The History of Kosovo in the history textbooks of Kosovo, Albania, Serbia, Montenegro and Macedonia

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This analysis considers the representation of the history of Kosovo – from ancient times to today – in the textbooks of the primary schools and high schools of Kosovo, Albania, Serbia, Montenegro and Macedonia. The textbooks used to compile this report are those of the publishing houses Libri Shkollor (Prishtina), Albas (Tirana), Zavod za Udžbenike (Belgrade), the Unit for textbooks and learning materials (Podgorica) and Prosvetno Dello and Tabernakul (Skopje).

http://kfos.org/wp-content/uploads/2016/12/Historia_e_Kosoves_SHG_ENG.pdf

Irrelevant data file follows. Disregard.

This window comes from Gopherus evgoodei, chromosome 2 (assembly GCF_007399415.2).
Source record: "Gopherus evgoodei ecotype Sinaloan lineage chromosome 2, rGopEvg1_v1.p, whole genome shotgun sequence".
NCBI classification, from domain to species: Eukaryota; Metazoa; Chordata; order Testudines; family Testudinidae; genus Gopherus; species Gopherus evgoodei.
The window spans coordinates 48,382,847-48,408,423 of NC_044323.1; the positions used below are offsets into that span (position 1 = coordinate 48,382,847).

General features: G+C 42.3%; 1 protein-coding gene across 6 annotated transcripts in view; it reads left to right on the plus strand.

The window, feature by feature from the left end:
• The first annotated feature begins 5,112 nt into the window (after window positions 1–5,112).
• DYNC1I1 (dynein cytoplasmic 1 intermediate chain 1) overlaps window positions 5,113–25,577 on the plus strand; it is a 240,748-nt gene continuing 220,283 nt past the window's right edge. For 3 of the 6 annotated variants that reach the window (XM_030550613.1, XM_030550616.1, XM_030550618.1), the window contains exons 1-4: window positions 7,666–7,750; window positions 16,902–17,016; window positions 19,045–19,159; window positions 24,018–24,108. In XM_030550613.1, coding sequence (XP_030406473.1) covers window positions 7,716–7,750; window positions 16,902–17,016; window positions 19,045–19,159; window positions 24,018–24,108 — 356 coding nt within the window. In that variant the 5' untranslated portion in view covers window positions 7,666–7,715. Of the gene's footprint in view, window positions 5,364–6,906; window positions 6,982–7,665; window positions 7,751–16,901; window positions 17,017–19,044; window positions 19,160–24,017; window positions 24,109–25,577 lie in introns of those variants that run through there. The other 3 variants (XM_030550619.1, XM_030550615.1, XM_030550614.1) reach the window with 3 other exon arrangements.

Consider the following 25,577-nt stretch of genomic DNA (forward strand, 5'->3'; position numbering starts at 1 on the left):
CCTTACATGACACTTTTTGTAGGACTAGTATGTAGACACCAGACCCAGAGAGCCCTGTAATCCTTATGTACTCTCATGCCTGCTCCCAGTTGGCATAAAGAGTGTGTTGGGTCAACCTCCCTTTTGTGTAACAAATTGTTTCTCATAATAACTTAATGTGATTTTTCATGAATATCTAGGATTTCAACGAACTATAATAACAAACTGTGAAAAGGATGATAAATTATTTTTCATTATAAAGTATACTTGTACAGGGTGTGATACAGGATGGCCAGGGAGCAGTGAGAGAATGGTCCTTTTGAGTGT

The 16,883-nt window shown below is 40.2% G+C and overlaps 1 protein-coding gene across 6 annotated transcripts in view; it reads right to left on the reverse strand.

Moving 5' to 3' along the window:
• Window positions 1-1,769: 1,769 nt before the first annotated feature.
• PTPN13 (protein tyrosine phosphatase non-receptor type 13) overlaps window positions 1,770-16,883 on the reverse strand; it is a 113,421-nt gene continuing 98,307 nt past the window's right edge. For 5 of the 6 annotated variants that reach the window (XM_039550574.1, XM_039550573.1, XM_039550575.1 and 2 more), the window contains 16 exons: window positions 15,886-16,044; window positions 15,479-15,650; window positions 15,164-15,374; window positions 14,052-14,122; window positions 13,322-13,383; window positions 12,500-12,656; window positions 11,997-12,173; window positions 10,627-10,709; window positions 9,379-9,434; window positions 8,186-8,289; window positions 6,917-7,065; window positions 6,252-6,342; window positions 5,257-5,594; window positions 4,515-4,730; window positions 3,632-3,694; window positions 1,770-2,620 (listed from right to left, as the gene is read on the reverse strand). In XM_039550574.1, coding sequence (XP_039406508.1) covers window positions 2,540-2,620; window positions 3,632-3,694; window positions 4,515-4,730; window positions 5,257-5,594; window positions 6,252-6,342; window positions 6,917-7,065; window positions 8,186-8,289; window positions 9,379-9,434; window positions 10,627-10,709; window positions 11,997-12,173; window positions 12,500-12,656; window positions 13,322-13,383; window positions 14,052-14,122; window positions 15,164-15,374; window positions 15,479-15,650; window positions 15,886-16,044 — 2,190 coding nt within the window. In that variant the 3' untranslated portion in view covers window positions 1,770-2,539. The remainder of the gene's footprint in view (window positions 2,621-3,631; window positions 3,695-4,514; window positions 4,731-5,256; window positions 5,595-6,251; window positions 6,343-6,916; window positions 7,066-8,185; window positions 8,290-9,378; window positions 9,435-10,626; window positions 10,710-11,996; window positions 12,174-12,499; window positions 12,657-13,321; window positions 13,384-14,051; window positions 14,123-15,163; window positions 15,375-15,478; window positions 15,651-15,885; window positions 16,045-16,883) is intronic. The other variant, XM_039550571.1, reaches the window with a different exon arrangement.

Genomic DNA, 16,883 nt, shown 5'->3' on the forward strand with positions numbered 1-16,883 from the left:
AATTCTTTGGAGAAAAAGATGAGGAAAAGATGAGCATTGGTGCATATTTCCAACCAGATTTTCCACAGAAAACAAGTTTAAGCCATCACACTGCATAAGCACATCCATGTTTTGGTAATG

The history textbooks of these five countries, approved by their respective ministries of education, served as the main sources for the report. The descriptions in these historiographical texts are compared, and their similarities and differences identified. International authors such as Noel Malcolm, Oliver Schmitt, Peter Bartl, and Stephen Schwartz, who have covered the developments and events in Kosovo in a range of periods, are juxtaposed with relevant information. The report deals with the most important periods of Kosovo’s history, drawing attention to the discrepancies between the historical accounts in question, as well as to the respective falsifications of each party. In an indirect way the report also reveals what kind of relations with their neighbours the governments of each of the countries is suggesting to the younger generation who are being educated with these textbooks. The report aims to reveal, in a way that is as clear and evidence-based as possible, the basis for the often competing claims between the peoples who come up against one another in Kosovo, and for this reason it is being published in Albanian, Serbian and English. 7 This report is aimed at the authors of school history textbooks from Kosovo, Albania, Serbia, Montenegro and Macedonia and then to the representatives of the respective ministries of education who give permission for the textbooks’ publication, but also to policymakers and to primary and high school history teachers themselves. It will also be useful for anyone who is interested in the issues dealt with here. Finally I want to thank all those who have contributed to this report in different ways and at different times. Most importantly, the donors: the Embassy of the Netherlands and particularly Ambassador Robert Bosch, the Embassy of Switzerland and the Kosovo Foundation for Open Society (KFOS) and particularly Luan Shllaku. Heartfelt thanks also to the Georg Eckert Institute in Germany and particularly to Claudia Lichnofsky for their support during my two four-week stays with them. Likewise a wholehearted thankyou to the publisher of this report, the Alter Habitus Institute and especially Eli Gashi. For their comments, advice, suggestions and very useful recommendations I also offer thanks to Albana Rexhepaj, Arbër Vokrri and Armanda Hysa, who bear no responsibility for my mistakes; and also to Gazmend Bërlajolli for the linguistic edit; I thank Elizabeth Gowing for the fluent translation into English and Anton Berishaj for doing the same in Serbian; for design and typesetting I thank Rrota, and in particular the designers Arbër Matoshi and Ardian Veliu.